It’s hard to say how significant IMF pressure was in pushing Zelensky away from Kolomoisky; other factors may well have contributed to the waning of Kolomoisky’s influence. Yet it seems plausible that the prospect of losing IMF assistance was a significant factor that influenced President Zelensky to pursue reforms that his former patron staunchly opposed, and in doing so weakened oligarchic influence over policy. The IMF could and should begin laying the necessary groundwork in other countries, so that it can employ this type of playbook—financial asset recoveries targeted at corrupt political operatives and former politicians—in the future.
Consider, for example, Angola and Ecuador, two oil-producing countries that signed IMF assistance packages over the last two years. Both countries will need to restructure their agreements with the IMF in light of the COVID-19 pandemic and the collapse in international oil markets. Moreover, the presidents of both countries (João Lourenço in Angola and Lenín Moreno in Ecuador), both of whom were elected in 2017, broke with their party’s corrupt leaders (Jose Eduardo dos Santos and Rafael Correa, respectively) to lead aggressive economic reform and anticorruption drives. While both presidents have demonstrated the political will to tackle corruption and prosecute top officials, political winds tend to shift quickly. Because tomorrow’s political leaders may be more vulnerable to political influence from corrupt individuals, the IMF should do more to encourage the current administrations to keep up the pressure. The IMF has previously asked Angola’s Attorney General’s Office to publish audited financial statements for all state-owned enterprises, but it should also request additional resources, especially from international firms, for Angola’s asset recovery agency—similar to the April 2017 PrivatBank conditions. And in Ecuador, while the IMF awaits anticorruption legislation (one of the structural benchmark’s in its IMF program), it should also explore ways to help Ecuador institutionalize the recovery of embezzled funds.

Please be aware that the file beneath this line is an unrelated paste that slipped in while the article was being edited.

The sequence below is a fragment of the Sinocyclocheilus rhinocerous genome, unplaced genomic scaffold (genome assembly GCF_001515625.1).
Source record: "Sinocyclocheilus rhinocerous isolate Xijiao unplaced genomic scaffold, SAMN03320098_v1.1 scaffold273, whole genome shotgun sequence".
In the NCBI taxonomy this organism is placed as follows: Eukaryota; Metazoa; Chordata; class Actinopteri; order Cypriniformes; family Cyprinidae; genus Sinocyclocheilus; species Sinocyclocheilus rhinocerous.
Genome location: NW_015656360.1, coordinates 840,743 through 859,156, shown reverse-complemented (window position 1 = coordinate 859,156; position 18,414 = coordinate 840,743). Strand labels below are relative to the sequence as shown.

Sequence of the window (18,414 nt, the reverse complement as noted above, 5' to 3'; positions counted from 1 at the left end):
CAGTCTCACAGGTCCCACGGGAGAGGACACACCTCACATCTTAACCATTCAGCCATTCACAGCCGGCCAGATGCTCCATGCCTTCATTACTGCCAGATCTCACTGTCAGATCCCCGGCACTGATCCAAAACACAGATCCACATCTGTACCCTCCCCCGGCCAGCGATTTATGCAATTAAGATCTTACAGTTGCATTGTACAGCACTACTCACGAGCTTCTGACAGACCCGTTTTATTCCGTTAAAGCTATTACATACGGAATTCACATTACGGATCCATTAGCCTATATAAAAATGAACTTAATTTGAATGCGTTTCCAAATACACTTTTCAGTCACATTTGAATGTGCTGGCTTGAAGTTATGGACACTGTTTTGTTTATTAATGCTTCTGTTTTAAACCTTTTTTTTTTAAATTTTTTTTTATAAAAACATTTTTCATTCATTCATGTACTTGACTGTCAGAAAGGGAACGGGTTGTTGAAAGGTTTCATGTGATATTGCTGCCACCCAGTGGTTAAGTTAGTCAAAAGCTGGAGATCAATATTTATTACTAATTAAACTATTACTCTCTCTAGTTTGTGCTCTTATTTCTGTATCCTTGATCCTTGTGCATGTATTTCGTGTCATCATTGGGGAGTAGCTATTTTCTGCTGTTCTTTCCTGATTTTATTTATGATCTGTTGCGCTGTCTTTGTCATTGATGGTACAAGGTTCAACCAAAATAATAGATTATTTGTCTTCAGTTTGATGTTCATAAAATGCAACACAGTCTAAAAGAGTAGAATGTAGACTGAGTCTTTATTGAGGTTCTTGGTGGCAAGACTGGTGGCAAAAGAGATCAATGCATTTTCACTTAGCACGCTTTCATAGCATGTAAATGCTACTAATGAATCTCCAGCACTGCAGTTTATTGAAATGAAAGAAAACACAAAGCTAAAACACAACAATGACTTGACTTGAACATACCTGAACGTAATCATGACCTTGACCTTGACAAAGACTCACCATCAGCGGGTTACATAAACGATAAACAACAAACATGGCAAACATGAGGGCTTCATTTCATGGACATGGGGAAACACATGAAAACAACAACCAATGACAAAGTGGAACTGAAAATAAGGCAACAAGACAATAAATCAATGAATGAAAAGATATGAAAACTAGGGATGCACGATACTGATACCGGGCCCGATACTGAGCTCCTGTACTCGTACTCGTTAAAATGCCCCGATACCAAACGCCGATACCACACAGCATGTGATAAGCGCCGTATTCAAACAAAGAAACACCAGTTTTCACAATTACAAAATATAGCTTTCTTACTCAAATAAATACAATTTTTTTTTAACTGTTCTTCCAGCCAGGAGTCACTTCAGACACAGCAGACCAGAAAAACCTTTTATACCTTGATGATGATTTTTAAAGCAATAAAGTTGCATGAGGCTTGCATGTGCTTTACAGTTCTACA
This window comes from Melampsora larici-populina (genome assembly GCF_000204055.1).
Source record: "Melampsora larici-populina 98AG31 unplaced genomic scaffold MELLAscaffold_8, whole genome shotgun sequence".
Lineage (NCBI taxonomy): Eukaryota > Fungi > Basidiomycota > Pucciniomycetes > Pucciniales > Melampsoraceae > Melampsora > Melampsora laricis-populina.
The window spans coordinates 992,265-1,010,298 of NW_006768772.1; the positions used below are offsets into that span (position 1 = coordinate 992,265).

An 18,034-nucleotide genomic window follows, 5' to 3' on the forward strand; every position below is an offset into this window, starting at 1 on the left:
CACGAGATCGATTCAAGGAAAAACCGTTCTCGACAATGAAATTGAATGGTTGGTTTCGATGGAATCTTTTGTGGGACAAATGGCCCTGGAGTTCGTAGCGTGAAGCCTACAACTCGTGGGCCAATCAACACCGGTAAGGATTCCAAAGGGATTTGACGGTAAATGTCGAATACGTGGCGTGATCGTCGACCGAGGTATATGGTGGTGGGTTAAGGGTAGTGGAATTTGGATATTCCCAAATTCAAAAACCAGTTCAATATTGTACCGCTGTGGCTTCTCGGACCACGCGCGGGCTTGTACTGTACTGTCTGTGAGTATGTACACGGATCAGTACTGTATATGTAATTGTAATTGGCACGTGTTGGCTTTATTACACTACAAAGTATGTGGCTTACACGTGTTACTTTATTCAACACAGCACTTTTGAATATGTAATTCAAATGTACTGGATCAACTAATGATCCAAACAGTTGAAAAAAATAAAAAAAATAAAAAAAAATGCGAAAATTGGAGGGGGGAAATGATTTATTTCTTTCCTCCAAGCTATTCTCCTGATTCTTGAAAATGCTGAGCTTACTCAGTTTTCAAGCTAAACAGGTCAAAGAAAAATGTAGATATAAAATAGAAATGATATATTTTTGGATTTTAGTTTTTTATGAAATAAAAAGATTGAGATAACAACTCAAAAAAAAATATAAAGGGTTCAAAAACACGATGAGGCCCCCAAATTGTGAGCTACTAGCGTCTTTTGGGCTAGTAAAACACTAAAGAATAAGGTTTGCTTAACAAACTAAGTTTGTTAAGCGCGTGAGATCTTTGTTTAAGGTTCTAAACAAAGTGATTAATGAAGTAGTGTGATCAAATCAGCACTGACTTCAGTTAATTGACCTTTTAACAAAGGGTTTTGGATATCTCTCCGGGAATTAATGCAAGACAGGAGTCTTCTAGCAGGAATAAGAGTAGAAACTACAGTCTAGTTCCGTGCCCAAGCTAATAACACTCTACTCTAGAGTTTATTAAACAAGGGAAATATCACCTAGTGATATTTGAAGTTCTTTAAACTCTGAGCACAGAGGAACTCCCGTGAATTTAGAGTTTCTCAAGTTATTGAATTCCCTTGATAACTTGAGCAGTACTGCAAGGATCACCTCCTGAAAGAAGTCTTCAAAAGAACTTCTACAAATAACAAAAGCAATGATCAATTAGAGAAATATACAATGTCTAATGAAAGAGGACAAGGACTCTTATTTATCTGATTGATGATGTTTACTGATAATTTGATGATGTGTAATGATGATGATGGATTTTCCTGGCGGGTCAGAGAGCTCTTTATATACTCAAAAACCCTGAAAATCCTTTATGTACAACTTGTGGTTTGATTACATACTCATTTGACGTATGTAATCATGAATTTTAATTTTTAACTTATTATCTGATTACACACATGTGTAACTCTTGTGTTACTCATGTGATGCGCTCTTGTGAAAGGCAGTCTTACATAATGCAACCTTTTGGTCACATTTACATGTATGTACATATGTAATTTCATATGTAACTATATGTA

By designing conditionalities that encourage and support Angola and Ecuador’s financial asset recoveries (especially against the dos Santos family and Correa), the IMF is supporting these countries’ repayment abilities—a clear first-order concern—while also insulating future heads of state. In Ecuador, when President Moreno visibly diverged from Correa’s agenda, the former President formed his own political party, taking over 40% of Moreno’s members of congress with him. With elections set for 2021, many worry that a presidential hopeful may strike a deal with Correa for political support in exchange for corruption leniency. But if the IMF begins conditioning future disbursements on financial asset recoveries from Correa and his associates (like Vice President Jorge Glas), it would be much harder for a new president to strike or honor such a deal, much as the IMF’s insistence that Ukraine address the PrivatBank issues has made it difficult for Kolomoisky to leverage his alliance with President Zelensky to sweep these issues under the rug. By imposing conditions that not only require new anticorruption legislation, but that also force government heads to pursue policies that powerful corrupt interests oppose, the IMF may have found a new blueprint for combating corruption and disrupting alliances between political leaders and corrupt would-be kingmakers.